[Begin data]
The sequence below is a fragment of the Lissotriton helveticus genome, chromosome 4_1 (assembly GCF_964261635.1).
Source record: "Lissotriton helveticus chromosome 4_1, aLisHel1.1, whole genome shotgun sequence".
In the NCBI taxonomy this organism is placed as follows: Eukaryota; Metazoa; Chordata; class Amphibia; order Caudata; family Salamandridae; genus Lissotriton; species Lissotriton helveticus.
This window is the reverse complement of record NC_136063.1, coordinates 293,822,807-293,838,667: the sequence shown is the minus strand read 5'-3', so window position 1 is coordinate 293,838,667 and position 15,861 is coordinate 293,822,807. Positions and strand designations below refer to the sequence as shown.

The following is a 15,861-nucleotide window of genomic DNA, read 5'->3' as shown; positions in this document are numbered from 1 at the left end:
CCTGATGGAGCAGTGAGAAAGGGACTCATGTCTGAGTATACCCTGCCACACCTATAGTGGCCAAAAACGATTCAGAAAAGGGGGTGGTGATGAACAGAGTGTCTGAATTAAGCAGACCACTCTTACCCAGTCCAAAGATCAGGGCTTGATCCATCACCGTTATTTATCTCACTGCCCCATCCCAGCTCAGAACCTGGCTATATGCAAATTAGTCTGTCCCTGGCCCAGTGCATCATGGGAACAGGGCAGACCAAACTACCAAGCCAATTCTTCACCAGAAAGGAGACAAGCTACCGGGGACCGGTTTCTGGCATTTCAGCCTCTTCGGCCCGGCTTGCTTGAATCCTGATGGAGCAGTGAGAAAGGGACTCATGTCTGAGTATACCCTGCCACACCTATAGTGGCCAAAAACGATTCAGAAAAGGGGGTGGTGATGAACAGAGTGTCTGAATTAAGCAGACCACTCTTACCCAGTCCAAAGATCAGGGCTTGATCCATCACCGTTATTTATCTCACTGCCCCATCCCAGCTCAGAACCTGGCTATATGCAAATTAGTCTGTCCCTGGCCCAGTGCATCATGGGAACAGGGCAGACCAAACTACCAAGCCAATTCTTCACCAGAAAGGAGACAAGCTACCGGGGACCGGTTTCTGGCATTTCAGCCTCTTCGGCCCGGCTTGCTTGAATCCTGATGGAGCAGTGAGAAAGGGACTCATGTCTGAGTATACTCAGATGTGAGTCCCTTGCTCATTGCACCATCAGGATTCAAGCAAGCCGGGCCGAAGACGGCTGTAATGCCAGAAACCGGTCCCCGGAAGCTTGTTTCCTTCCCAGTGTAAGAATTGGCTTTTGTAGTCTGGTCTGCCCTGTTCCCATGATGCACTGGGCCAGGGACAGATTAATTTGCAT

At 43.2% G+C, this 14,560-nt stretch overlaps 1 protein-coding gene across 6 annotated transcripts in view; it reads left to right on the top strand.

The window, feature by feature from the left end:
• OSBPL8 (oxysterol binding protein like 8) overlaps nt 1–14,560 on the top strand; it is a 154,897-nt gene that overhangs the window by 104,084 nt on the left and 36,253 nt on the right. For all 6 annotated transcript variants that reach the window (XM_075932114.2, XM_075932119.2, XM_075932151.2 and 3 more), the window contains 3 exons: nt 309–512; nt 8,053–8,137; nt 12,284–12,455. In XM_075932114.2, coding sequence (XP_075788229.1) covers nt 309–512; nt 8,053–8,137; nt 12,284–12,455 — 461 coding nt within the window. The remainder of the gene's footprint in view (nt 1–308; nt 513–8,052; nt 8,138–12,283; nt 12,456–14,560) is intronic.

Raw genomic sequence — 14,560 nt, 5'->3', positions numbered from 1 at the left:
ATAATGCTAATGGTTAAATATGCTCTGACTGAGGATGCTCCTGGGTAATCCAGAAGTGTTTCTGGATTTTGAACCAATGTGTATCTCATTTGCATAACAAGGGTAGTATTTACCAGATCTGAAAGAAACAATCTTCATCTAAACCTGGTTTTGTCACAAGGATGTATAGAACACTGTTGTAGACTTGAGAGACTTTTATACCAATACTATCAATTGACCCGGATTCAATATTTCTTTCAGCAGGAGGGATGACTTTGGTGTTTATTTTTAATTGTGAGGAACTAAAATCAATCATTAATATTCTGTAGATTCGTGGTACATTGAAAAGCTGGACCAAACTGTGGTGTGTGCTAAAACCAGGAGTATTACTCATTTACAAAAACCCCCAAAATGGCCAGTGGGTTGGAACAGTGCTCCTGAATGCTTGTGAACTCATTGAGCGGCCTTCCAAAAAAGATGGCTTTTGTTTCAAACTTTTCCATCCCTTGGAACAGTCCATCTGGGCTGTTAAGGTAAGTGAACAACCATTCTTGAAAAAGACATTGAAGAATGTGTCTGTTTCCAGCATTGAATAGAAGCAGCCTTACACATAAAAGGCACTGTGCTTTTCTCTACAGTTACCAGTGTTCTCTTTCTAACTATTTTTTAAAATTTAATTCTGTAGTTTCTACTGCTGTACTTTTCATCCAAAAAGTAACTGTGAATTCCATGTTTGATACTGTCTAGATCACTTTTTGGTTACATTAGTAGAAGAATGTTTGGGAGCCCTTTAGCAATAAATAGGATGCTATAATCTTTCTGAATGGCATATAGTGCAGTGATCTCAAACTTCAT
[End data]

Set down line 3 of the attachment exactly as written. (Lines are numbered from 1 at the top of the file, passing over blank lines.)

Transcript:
In the NCBI taxonomy this organism is placed as follows: Eukaryota; Metazoa; Chordata; class Amphibia; order Caudata; family Salamandridae; genus Lissotriton; species Lissotriton helveticus.